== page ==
Availability: digital download. ‘Internalised’ is from the band’s forthcoming EP ‘(De)humanise’.
Many of us have particular songs where we might say: “That’s the one that helped get me through ……. (insert the bad time of your choice)”. People might mention The Beautiful South’s ‘I’ll sail this ship alone‘ about relationship breakdown. They might cite Jen Cloher’s ‘Sensory Memory‘ about enduring the separation of long distance relationships, or her powerful ‘Watch me disappear‘ about bereavement. And of course there is Tom Robinson’s epoch making ‘Glad to be Gay‘.
These songs, and others like them are important. They are not just entertainment; they are not even just art. They are life affirming, with an ability to reach into our darkest days and somehow make our world just that little bit better. They show the listener they are not alone: that someone else has been through what they are suffering and, most importantly, has survived.
Every now and then you hear a new song that you know is going to become another of these special treasures, and folk duo Naz and Ella’s new single ‘Internalised‘ is one. It deals with internalised homophobia, and the fear, doubts and internal pressures that so many face before coming out as LGBTQ+, even to themselves. In fact it can sometimes be that the most difficult person to come out to is yourself, because most of us have been so conditioned to want to fit a cisheteronormative social model, and fear punishment and rejection even from our nearest and dearest if we don’t comply. As a result, the lyrics will remind many of their own agonising, but they end in triumph and will hopefully encourage others to feel able to reach for the same release. They show someone, first doubting, but then coming to terms with who they are and who they love, and finally becoming able to express true joy and pride in both.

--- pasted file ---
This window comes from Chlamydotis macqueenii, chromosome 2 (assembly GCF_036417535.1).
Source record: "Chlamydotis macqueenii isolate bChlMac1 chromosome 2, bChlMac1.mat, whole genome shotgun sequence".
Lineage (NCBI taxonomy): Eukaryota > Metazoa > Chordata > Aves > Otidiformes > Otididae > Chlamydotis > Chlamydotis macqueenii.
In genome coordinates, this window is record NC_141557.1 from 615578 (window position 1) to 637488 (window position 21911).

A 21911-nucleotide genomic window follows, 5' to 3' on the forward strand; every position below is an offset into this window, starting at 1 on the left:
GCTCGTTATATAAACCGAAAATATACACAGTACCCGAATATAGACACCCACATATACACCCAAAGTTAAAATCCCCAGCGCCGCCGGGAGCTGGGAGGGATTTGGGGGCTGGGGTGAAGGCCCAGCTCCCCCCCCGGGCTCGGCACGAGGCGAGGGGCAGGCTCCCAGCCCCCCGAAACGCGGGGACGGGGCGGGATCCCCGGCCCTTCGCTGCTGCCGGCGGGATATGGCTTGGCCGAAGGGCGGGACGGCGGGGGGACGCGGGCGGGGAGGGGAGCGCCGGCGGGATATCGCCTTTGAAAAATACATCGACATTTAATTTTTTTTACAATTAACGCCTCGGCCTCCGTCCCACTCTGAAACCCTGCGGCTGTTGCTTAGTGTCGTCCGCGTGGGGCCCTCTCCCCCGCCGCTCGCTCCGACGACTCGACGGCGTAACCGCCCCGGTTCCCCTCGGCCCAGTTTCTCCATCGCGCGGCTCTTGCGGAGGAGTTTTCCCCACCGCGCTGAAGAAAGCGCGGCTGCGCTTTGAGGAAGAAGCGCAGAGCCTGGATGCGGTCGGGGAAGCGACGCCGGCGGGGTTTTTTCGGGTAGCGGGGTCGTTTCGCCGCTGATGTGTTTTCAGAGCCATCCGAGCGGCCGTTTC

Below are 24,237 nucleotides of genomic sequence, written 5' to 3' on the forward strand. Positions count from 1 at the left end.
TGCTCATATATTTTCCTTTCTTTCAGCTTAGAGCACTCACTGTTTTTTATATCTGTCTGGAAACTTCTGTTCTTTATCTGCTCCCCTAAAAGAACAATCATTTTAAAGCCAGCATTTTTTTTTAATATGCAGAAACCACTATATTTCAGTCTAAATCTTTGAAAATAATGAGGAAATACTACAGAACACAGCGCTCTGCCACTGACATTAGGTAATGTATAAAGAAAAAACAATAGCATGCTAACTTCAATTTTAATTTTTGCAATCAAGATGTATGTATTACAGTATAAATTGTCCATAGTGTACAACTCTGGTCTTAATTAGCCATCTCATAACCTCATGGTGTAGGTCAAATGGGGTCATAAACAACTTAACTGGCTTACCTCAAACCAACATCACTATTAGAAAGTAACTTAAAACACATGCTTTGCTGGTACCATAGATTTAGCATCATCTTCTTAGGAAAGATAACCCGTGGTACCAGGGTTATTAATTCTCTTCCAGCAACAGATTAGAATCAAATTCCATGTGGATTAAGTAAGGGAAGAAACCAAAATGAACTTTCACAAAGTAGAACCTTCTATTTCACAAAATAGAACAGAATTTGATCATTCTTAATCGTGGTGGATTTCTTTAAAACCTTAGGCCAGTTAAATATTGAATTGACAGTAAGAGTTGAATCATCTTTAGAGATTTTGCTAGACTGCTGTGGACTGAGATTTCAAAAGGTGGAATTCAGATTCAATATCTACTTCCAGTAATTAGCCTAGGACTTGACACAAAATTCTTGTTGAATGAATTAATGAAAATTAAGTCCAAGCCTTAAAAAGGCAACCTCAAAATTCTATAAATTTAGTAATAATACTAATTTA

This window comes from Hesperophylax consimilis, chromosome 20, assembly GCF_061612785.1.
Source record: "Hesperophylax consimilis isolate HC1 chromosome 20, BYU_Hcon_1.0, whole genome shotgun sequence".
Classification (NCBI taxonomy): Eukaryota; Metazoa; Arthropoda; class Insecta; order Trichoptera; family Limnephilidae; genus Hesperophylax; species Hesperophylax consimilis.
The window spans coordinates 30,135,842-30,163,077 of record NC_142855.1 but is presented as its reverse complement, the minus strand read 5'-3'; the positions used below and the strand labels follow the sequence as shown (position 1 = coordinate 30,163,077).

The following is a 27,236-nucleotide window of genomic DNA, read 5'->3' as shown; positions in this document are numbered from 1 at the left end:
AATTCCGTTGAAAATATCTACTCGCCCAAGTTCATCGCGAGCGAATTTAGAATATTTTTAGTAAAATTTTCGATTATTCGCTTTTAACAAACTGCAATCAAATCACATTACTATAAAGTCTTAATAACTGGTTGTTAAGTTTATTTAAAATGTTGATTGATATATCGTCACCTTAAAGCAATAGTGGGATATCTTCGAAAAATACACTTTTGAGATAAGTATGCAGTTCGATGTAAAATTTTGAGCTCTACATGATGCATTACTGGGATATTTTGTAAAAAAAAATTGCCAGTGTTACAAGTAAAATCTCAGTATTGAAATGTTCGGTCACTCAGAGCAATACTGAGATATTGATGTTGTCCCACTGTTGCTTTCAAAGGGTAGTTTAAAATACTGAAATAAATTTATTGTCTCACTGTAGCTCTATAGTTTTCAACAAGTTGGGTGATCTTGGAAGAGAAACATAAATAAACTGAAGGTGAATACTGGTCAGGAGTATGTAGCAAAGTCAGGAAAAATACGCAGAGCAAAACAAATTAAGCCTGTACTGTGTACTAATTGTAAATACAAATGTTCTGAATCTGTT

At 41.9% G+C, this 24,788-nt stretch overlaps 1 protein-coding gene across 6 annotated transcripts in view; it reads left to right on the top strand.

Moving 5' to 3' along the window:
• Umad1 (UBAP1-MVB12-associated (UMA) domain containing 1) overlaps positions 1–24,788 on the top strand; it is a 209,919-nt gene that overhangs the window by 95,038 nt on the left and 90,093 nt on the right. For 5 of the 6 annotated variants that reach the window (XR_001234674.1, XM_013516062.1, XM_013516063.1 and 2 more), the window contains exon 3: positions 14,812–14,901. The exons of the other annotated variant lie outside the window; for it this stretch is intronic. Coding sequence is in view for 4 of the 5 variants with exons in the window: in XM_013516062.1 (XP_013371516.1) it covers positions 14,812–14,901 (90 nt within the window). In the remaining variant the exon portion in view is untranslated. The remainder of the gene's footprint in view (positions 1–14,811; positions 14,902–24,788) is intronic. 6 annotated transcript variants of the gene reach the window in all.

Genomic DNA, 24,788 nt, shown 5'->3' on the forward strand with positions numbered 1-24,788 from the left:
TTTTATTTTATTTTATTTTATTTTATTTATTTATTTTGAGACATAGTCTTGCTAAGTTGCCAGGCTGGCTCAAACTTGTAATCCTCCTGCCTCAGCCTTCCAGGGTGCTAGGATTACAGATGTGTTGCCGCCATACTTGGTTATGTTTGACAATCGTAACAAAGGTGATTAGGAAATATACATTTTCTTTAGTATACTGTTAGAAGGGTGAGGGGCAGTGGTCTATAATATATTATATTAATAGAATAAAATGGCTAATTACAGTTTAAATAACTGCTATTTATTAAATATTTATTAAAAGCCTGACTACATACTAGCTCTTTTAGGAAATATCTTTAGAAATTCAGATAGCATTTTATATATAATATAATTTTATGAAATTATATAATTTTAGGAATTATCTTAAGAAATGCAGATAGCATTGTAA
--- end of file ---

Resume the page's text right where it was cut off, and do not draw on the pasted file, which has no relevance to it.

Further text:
Of course a song like this will only work if it’s good musically: if it has that quality to make the hairs on the back of the neck stand up, and this does. From the gentle opening guitar line to the closing liberation expressed in the lyric: “I feel the shame melt away”, this is a thing of quiet power and beauty which slowly evolves from that simple intro towards more complex vocal harmonies and instrumental backing, and with clever use of EBow to give a different feel than a synth or violin might have managed as an addition to the guitars. Again though, ‘Internalised’ is more than a lovely and intelligently constructed piece of music. This song has the power to free minds or even save lives. Every young LGBTQ+ person should hear it to know they are not the only one to go through this, and every cis/straight person should listen to it carefully and empathise.
Top Image, Naz & Ella, Photo: the band.
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